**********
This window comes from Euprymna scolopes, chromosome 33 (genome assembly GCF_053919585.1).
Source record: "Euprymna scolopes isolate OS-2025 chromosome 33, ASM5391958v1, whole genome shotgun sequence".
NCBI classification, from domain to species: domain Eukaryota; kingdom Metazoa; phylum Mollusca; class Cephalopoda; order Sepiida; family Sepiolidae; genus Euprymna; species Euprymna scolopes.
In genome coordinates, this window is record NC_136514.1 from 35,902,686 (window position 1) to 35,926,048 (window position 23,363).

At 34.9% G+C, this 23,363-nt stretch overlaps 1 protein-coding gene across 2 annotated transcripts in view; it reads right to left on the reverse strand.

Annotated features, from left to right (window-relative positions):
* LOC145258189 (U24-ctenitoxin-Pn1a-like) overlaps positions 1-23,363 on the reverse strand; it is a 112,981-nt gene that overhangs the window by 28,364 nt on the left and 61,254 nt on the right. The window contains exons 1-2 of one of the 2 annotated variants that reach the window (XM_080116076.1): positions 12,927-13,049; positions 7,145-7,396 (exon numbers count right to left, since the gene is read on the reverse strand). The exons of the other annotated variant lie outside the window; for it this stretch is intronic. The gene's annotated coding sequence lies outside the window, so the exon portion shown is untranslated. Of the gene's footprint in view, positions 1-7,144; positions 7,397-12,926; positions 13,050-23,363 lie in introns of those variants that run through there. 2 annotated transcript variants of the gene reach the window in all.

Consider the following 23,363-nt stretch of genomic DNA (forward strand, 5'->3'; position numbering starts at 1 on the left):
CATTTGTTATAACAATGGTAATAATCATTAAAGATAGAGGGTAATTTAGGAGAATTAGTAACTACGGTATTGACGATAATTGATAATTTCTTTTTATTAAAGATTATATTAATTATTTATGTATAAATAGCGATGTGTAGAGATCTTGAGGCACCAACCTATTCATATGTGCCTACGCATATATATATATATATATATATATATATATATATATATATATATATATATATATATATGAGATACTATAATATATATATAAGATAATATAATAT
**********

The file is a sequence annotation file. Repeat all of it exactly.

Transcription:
This window comes from Euprymna scolopes, chromosome 33 (genome assembly GCF_053919585.1).
Source record: "Euprymna scolopes isolate OS-2025 chromosome 33, ASM5391958v1, whole genome shotgun sequence".
NCBI classification, from domain to species: domain Eukaryota; kingdom Metazoa; phylum Mollusca; class Cephalopoda; order Sepiida; family Sepiolidae; genus Euprymna; species Euprymna scolopes.
In genome coordinates, this window is record NC_136514.1 from 35,902,686 (window position 1) to 35,926,048 (window position 23,363).

At 34.9% G+C, this 23,363-nt stretch overlaps 1 protein-coding gene across 2 annotated transcripts in view; it reads right to left on the reverse strand.

Annotated features, from left to right (window-relative positions):
* LOC145258189 (U24-ctenitoxin-Pn1a-like) overlaps positions 1-23,363 on the reverse strand; it is a 112,981-nt gene that overhangs the window by 28,364 nt on the left and 61,254 nt on the right. The window contains exons 1-2 of one of the 2 annotated variants that reach the window (XM_080116076.1): positions 12,927-13,049; positions 7,145-7,396 (exon numbers count right to left, since the gene is read on the reverse strand). The exons of the other annotated variant lie outside the window; for it this stretch is intronic. The gene's annotated coding sequence lies outside the window, so the exon portion shown is untranslated. Of the gene's footprint in view, positions 1-7,144; positions 7,397-12,926; positions 13,050-23,363 lie in introns of those variants that run through there. 2 annotated transcript variants of the gene reach the window in all.

Consider the following 23,363-nt stretch of genomic DNA (forward strand, 5'->3'; position numbering starts at 1 on the left):
CATTTGTTATAACAATGGTAATAATCATTAAAGATAGAGGGTAATTTAGGAGAATTAGTAACTACGGTATTGACGATAATTGATAATTTCTTTTTATTAAAGATTATATTAATTATTTATGTATAAATAGCGATGTGTAGAGATCTTGAGGCACCAACCTATTCATATGTGCCTACGCATATATATATATATATATATATATATATATATATATATATATATATATATATATATATGAGATACTATAATATATATATAAGATAATATAATAT